Q. What can you do when disorganised friends say they would love to come to a concert with you but you suspect they won’t get round to buying the tickets? The concert in question, run by the Friends of the Georgian Society of Jamaica, is this Saturday at St James’s, Paddington, with folk songs collected by Dr Olive Lewin and music by Tippett and Ramirez, and I want to plan dinner afterwards. How can I, without seeming like a bully, make them get their acts together and buy tickets before they are sold out? The dynamic of our relationship is that, were I to buy them, they would feel even more hopeless.
— R.T., Asthall, Oxfordshire
A. I have checked online (www.fgsj.org.uk) and tickets to this concert are inexpensive. Just go ahead and buy two more. Tell your friends that in exchange you will leave it to them to plan the dinner. In this way you will still have power-sharing. Other people with hopeless friends get round this problem by ‘winning’ such tickets at charity auctions. It helps tip the balance with commitment-phobes.
Q. What is a good present for hosts of a country weekend? Our friends are fairly well-off, so they don’t need anything, but we don’t like to arrive empty-handed.
— C.C., Pershore, Worcestershire
A. Everyone feels nostalgia for the confectionery of their childhood. A tin or two of condensed milk is a pleasantly retro present which your friends are unlikely to stock themselves. This will enable them to recreate the fudge of their youth by heating the tins in water. It will also provide a useful debating point, since opinion is sharply divided as to whether the cans should be pierced before heating.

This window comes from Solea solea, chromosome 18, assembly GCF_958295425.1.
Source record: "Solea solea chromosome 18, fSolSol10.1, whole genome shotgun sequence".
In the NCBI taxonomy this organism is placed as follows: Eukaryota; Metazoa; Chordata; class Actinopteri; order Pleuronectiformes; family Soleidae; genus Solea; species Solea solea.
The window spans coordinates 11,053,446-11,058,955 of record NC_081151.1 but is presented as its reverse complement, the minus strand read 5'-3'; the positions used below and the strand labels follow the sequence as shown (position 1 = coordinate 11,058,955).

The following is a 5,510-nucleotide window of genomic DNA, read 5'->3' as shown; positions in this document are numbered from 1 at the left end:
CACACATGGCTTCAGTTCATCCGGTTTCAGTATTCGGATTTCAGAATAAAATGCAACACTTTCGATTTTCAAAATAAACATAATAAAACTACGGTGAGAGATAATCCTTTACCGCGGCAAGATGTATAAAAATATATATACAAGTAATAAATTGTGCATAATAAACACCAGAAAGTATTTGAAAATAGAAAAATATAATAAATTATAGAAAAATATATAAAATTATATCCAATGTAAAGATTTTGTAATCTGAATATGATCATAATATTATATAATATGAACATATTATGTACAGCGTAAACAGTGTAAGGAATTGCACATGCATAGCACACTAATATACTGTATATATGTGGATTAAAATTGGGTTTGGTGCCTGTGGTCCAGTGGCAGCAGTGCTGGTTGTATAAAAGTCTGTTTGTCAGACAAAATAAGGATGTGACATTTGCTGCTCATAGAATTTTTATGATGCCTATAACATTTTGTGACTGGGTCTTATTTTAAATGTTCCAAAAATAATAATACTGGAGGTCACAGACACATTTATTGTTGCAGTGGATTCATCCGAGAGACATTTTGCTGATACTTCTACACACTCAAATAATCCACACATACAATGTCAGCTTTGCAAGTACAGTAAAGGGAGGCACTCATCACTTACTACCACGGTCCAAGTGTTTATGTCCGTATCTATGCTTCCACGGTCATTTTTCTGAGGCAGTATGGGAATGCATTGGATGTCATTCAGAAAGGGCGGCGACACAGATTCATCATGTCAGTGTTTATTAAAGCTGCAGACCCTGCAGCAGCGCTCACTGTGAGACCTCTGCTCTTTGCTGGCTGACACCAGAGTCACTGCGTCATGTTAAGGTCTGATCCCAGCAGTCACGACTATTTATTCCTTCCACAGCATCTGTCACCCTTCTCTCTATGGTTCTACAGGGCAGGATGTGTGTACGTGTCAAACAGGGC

Q. I am a widow and have met a man of my age group who has never been married. He is wonderfully intelligent and still good-looking, but I fear he has got into bad habits, as he grunts while eating and makes low whistling noises through his nostrils. I have always been squeamish about these things. The man is 75 and too old to change his ways. What should I do about this miraculous opportunity?
— Name and address withheld
A. Why not buy a pug? You will soon conflate grunting and whistling noises with an overwhelming sense of love.
Q. Everyone knows that I am an insatiable reader so I am dreading being asked by a friend of a friend if I will read her new novel as I suspect it won’t be good. What should I say if she asks me? I would hate to undermine anyone.
— Name and address withheld
A. First establish what genre the woman is writing in — say rom-com. Then, if she asks you, say that while you do read a lot, you have started to read exclusively 21st-century fantasy and so would be unable to judge a rom-com as you would have no appetite for it.
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